Is Project Teamwork Overblown?
Teamwork is a very popular topic in the project management conference and consultancy
circuit. Just put the word "Team" in your title and you'll be sure
to draw a crowd. Why? Because the majority of people like and want to get along,
enjoy the camaraderie of togetherness and naturally think of team work as fun.
And of course, there is no lack of material on the subject, having been a part
of mainstream management research and popular writings for decades well
before the serious study of project management.
So it is relatively easy to concoct a session about teamwork and team building,
throw in "project" and "project management" a couple of times
a lo, we have yet another lecture on the subject. But does this sort of thing
add value? Mostly not. For real value, try Vijay Verma's landmark book series
"The Human Aspects of Project Management", especially Volume Three
Managing the Project Team", Project Management Institute, 1997. Verma
conducted an extensive literature search and applied his project management experience
to what he found. These books are a must-read for anyone who wants a thorough
understanding of the human aspects of project management.
So, what's the problem? According to the theorists, team work
depends on a group developing understanding, trusting and being comfortable with
one another. And this takes time. In fact the theorists further submit that there
are no less than five stages of team development characterized by: "Forming;
Storming; and Norming" before the team settles down to satisfactory "Performing",
then followed by the project-inevitable "Adjourning". And this is to
say nothing of communication to make it all happen. If the project calls for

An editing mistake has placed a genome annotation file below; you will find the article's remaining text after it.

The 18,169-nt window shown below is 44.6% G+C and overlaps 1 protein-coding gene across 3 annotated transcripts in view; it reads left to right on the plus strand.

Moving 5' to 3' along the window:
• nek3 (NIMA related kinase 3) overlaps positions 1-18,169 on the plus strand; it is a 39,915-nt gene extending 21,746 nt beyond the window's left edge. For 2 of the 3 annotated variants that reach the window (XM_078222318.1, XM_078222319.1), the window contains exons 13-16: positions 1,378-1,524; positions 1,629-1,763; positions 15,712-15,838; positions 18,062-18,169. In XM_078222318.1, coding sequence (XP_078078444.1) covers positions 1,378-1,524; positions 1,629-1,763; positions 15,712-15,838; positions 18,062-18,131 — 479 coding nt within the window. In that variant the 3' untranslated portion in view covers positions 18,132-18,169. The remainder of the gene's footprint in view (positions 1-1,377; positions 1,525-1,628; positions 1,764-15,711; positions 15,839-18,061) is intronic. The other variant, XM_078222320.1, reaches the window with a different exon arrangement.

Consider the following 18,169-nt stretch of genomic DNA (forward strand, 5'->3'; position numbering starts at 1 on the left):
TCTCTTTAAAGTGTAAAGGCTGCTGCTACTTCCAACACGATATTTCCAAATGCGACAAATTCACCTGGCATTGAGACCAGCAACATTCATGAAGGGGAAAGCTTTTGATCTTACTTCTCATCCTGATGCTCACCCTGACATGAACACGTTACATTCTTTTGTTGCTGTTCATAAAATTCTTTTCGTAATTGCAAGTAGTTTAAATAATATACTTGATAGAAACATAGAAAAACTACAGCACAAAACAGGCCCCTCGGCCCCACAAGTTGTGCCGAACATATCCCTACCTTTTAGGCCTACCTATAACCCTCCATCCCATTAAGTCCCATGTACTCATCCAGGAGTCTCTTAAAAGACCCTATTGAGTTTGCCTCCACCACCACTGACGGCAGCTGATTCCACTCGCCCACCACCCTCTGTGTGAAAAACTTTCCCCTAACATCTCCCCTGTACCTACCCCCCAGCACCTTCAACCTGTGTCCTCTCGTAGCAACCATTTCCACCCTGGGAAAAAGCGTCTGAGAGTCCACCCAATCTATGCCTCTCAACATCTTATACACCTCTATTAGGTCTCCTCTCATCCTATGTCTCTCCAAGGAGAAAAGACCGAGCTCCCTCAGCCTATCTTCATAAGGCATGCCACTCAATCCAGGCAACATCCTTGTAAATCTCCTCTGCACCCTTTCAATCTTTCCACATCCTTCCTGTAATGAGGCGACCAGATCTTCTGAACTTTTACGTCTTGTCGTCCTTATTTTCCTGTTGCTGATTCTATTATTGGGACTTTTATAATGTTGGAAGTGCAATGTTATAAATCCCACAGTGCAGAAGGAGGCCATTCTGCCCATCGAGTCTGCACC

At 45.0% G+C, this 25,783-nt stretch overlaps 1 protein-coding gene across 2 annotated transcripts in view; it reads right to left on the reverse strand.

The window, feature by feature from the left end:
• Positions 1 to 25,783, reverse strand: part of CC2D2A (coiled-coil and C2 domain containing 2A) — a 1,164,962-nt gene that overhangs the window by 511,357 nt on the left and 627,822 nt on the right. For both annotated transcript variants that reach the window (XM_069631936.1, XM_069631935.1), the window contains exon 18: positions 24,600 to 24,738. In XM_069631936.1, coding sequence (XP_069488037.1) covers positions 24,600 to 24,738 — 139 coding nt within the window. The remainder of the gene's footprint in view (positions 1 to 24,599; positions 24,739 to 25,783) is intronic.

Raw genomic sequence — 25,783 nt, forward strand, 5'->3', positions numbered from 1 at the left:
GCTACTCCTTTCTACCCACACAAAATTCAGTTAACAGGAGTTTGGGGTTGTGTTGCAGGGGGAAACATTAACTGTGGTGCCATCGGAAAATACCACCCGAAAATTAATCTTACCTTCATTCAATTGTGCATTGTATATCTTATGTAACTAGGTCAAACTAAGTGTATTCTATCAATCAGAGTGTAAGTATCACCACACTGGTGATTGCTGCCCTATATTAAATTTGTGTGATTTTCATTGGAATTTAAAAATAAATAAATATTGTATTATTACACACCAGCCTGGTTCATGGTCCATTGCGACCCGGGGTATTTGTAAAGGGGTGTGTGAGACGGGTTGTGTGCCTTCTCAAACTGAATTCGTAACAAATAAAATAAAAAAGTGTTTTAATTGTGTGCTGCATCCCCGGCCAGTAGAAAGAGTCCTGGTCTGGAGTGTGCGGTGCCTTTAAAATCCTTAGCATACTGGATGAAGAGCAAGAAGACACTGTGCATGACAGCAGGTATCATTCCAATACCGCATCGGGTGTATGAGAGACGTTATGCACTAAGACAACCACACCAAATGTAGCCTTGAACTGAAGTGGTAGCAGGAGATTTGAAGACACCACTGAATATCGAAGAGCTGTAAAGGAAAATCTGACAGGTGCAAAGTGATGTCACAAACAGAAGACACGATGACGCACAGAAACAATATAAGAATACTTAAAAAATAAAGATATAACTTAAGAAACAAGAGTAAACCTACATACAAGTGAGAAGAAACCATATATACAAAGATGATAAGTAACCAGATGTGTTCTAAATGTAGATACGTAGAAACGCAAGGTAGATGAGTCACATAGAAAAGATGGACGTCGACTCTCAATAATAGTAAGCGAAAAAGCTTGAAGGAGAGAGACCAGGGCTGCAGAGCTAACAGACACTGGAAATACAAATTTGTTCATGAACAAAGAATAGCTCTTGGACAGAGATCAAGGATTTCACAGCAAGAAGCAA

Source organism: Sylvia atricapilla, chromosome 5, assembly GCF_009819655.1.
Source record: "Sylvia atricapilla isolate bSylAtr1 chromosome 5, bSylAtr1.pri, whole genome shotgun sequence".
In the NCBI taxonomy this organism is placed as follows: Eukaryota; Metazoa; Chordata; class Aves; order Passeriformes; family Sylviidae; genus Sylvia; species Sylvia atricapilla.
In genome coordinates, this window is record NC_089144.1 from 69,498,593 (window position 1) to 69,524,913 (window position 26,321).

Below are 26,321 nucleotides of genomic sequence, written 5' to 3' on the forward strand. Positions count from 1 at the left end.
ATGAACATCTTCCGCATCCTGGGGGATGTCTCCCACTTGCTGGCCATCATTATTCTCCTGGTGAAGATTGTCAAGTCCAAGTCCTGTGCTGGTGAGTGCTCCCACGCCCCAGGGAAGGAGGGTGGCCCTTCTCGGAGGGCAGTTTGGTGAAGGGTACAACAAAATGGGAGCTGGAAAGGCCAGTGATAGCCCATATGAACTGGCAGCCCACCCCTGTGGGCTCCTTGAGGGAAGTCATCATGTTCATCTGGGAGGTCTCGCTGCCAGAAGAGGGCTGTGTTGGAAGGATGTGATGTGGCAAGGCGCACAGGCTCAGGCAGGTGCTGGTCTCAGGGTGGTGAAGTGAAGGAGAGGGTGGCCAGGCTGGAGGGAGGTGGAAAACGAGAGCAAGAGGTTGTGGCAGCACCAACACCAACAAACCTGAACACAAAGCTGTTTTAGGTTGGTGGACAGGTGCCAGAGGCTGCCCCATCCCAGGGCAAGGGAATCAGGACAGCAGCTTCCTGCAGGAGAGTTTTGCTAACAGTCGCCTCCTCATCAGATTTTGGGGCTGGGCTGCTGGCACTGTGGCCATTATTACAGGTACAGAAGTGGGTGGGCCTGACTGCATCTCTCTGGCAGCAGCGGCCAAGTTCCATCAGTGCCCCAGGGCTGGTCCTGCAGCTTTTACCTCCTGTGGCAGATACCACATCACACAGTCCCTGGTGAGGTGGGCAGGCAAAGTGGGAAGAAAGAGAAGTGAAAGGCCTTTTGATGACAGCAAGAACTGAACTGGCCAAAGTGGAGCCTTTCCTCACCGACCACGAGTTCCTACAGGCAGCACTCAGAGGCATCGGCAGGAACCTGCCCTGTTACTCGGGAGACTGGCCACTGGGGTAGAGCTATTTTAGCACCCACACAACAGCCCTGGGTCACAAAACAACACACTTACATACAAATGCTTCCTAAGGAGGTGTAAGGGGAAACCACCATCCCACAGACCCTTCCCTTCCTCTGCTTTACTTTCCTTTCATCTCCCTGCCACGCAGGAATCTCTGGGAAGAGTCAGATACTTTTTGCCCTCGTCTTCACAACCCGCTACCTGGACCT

a grand unified and prolonged effort, as in construction, then such a process
However, there are many areas of project management application,
especially in IS/IT projects, in which tasks of very limited lifespan are performed
by different groups forming and disbanding with a high degree of frequency. Under
these conditions there really is no time to settle down into a classic team working
mode. Moreover, with virtual teams communicating by the ubiquitous and too-easy-to-propagate
Email, often consuming several hours each day of each member's productive
time, the whole team building exercise may well be counterproductive. Internetet
communications, even video-conferencing, are poor substitutes for face-to-face
Verma provides a "Checklist for Selecting the Right Team Member"
(Source: John Adair, Effective Team Building, Gower, UK, 1985) posing a number
of questions. These include: "Is the person technically competent?"
"Will the person work closely with others in decision making and problem
solving?" And, "Does s/he have a sense of humor and a degree of tolerance
for others?" These questions fall under the headings Task, Team and Individual
attributes respectively. But this exercise tends to elevate the concept of team
building and teamwork into a "silver bullet" a magic solution
to all project problems.
The management world has a sad history of "magic bullets"
which all go through a depressing cycle of enthusiasm, reality, disappointment
and ultimately discredit. Far be it that "teaming" should suffer the
same fate, but the reality is that teams are not always the right answer to a
problem. The first question to ask should be "Do we really need a team for
this task?" If the problem really is totally new, and likely to change before
the project is finished, then maybe a team is needed.
But if this is not the case, a better question to ask about
a potential project candidate is "Can this person provide the answer?"
Maybe the person does like to work alone, maybe they don't get along with others,
and maybe they don't have a sense of humor, but then, maybe they are more productive
that way. Some highly skilled individuals are not good team players, they are
just singularly focused. So, the real issue is: "Can this person be managed
to produce results?" If the answer is "Yes", all else is secondary.
By all means develop a project plan at the start of a project using the best
input from available project members. If done properly and efficiently (see Issacon
#1061) this in itself
will develop a team spirit. But in the last analysis, especially at the project
task level, the object of the exercise is not to hold a tea party but to get
an item of work delivered!